Students Skype with Aussie varsity
April 26: The distance separating two groups of students — one in a hamlet on the outskirts of the city and another in Australia — were thousands of miles over ocean and land but they connected in an instant.
In a first-of-its-kind online interaction between a group of 20 post-graduate students of Flinders University, Adelaide, and 15 students of Parijat Academy in Pamohi this morning, the discussion revolved around indigenous communities of Garbhanga near Pamohi and its surroundings and their sources of sustenance and lives.
“During the hourlong interaction that began at 6 this morning on the video chatting site, Skype, the students of Flinders University, who represented nine different countries, wanted to know about the livelihoods of the indigenous communities and how significant were forest-based resources in their lives. Besides, the importance of school education for children of the hamlets in and around Pamohi, was discussed,” Uttam Teron, principal coordinator of Parijat Academy, toldThe Telegraph.
The academy, opened in 2003 at Teron’s initiative with just four students, currently provides free education to over 550 students, most of whom were school dropouts from nearby Garbhanga — an area around 20km from the city, inhabited by Karbi and Bodo people. The novel project of Teron, who hails from the area, has drawn the attention of national and international organisations.
Udoy Saikia, a teacher at the School of the Environment, Flinders University in Adelaide, South Australia, coordinated today’s interaction.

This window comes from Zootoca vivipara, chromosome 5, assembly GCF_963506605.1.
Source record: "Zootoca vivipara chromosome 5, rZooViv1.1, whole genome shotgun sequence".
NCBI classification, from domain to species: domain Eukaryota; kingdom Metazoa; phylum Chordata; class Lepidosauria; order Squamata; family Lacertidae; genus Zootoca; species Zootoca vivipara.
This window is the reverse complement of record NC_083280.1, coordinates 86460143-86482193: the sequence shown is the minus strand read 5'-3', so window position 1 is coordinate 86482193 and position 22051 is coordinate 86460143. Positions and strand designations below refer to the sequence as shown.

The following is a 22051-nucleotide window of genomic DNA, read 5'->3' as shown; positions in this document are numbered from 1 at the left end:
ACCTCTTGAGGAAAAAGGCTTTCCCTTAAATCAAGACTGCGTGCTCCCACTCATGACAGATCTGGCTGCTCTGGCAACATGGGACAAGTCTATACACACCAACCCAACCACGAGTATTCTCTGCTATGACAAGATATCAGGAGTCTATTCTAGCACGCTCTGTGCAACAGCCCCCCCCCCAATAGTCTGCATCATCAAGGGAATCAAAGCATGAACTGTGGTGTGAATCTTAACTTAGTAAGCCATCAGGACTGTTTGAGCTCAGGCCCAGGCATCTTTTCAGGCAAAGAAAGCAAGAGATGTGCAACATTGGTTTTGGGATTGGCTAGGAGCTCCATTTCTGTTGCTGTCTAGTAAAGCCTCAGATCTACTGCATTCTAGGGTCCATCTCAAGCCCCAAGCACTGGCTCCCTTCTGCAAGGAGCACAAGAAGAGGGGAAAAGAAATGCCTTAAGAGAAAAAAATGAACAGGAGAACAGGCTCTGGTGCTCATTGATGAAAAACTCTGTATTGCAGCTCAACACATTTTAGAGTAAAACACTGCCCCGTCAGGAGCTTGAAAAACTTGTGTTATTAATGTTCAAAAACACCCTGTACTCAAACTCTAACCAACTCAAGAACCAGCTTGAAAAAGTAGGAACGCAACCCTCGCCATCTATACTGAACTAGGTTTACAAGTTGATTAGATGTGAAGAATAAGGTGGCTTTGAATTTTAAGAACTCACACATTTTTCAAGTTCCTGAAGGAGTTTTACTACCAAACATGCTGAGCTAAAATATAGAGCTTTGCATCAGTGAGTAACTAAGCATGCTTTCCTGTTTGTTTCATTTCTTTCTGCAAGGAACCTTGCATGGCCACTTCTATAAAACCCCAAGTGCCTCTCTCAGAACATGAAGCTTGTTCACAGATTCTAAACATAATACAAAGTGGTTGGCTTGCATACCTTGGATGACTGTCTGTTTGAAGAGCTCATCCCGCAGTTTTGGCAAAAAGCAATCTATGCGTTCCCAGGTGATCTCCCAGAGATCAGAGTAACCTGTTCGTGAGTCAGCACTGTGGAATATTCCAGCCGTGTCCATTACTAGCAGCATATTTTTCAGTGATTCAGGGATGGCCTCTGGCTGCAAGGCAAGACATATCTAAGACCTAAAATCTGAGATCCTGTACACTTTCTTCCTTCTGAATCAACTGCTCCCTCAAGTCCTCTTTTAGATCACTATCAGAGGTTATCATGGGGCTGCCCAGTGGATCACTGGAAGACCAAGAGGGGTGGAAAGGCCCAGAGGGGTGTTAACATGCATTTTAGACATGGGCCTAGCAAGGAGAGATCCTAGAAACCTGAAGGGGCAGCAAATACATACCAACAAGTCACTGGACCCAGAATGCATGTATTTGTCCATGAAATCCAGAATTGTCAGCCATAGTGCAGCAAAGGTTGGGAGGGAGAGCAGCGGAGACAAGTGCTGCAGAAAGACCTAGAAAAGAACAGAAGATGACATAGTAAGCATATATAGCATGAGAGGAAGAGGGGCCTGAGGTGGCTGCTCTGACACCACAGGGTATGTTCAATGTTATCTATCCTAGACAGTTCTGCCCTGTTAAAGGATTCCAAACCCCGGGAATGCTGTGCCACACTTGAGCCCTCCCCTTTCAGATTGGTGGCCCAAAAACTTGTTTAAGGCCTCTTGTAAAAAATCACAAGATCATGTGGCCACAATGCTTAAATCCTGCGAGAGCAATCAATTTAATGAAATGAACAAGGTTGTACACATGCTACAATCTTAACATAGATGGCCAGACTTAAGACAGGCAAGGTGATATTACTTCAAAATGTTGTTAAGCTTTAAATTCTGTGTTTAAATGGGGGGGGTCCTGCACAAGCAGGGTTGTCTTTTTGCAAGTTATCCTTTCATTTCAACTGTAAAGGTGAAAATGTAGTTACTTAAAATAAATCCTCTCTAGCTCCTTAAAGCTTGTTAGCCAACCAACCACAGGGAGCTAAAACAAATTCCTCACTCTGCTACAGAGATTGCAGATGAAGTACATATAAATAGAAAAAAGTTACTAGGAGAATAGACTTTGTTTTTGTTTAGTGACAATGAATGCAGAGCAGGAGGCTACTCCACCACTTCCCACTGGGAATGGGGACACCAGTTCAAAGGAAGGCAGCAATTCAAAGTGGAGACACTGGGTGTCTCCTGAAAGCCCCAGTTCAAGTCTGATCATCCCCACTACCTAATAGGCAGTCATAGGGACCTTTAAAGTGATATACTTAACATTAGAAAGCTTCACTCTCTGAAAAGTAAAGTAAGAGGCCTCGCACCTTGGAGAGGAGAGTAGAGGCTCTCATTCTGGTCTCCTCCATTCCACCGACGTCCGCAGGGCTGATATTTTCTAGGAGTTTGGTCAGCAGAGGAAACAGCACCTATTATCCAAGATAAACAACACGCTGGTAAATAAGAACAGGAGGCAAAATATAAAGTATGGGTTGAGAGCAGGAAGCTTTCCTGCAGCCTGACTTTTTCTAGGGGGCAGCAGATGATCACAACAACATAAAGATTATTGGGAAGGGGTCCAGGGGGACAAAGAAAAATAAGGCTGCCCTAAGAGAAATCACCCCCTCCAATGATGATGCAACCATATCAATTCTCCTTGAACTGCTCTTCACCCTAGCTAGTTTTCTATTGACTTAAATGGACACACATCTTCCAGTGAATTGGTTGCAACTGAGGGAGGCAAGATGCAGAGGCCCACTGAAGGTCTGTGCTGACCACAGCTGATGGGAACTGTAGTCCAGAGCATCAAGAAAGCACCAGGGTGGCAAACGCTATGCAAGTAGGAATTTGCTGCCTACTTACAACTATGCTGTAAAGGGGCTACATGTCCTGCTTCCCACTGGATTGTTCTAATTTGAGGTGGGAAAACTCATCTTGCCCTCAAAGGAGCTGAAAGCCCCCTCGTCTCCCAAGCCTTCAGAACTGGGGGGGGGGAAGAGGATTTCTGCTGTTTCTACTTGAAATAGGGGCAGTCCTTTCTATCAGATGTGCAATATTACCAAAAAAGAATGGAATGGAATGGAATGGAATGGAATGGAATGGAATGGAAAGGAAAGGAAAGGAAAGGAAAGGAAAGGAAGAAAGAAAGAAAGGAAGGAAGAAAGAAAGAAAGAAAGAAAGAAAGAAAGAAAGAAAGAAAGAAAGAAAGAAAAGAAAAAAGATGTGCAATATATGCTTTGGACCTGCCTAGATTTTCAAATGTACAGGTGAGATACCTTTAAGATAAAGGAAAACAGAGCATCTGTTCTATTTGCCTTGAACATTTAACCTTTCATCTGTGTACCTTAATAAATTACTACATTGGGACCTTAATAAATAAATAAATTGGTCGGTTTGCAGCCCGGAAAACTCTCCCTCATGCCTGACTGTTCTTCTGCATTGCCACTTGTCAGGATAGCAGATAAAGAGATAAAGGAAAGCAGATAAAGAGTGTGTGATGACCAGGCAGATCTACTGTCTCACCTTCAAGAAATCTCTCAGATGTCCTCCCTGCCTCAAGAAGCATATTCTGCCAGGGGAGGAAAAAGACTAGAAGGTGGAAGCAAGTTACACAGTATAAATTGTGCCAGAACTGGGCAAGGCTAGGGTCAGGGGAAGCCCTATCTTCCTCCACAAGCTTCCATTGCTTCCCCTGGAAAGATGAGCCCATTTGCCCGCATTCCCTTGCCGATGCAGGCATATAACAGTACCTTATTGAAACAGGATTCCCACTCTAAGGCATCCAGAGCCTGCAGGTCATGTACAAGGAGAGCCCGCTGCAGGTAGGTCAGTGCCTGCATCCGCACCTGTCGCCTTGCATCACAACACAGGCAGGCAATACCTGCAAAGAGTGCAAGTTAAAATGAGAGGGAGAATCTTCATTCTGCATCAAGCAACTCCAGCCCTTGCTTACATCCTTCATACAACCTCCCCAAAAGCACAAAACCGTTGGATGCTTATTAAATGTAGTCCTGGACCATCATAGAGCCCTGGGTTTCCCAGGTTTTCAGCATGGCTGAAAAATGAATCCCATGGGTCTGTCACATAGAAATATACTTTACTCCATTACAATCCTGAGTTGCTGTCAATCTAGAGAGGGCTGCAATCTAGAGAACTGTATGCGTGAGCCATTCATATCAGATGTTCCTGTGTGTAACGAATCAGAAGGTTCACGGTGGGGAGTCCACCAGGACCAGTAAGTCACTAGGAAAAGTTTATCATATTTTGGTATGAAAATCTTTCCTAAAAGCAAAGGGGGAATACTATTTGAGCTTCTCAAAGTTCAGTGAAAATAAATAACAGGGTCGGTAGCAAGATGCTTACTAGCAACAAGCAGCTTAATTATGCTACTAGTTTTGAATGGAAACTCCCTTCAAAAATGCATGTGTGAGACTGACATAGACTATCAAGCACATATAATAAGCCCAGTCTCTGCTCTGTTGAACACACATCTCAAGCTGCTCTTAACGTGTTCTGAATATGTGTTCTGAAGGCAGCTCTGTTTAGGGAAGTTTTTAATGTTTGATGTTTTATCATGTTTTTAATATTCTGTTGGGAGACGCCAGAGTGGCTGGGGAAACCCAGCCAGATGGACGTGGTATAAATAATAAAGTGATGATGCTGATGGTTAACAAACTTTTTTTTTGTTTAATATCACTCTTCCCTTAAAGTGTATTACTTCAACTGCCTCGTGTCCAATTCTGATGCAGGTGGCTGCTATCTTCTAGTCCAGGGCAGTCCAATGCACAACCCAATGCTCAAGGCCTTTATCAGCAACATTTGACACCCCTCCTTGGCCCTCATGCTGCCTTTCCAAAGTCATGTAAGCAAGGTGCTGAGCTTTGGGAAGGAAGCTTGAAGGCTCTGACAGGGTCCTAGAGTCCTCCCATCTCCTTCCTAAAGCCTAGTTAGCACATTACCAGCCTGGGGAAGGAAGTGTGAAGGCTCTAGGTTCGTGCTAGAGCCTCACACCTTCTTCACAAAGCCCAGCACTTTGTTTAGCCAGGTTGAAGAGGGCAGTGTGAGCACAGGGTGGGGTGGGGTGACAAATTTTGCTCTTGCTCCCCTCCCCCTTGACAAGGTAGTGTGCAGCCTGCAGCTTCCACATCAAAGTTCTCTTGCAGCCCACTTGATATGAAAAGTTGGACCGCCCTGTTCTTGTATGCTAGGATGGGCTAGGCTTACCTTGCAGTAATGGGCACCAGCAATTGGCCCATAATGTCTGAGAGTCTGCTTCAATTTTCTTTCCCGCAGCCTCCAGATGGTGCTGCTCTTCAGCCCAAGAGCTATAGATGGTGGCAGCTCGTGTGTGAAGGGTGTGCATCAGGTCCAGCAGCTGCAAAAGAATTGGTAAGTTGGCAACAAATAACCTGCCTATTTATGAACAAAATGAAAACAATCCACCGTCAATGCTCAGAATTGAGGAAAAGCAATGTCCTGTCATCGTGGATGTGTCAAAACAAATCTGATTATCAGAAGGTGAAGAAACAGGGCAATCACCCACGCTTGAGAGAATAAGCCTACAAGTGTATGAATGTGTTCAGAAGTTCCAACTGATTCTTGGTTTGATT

“The need for such an interaction was felt a couple of weeks ago by Udoy Saikia who asked me if I could share information on topics such as primary education, community development and the local environment with students of Flinders University. Saikia, who hails from Jorhat, has been working with us through a South Australian charitable organisation for the past four years,” Teron, attired in a traditional red Karbi jacket during the interaction, said.
The inter-relationship between tribal livelihoods and nature, especially forest, and threats to the community owing to deforestation, man-animal conflicts and wetlands, among others, were also discussed.
Asked about the questions raised by the students of the Australian university, Teron said: “One of them, a female student, had asked me why investors were not attracted to Assam and the Northeast. Another student asked how difficult it was to get funds for the school when it was set up. To the first query, I told them that some areas in the Northeast still lacked connectivity, which affected investment, and to the second, I shared some of my difficulties when I set up the school in a cowshed. I also shared my dream of making all the children of the locality literate.”
Teron also spoke on how the villagers coped with the problem of man-elephant conflict and how youths of hamlets in the vicinity needed to be weaned away from deforestation activities and encouraged to take up agriculture on a small scale.
About the feedback from Australia, Teron said: “Saikia informed me after the interaction that, as a first step, it was fruitful and more interactions needed to be organised in the future. He said the students were eager to come and work in the community sector in Assam.”
Sankar Bongjang, a student of the academy who appeared in the matric exam this year, said: “It was a unique experience. They asked us our names and which classes we were in. Bhal lagil (Loved it). We also sang the song We shall overcome... in unison. They loved it.”
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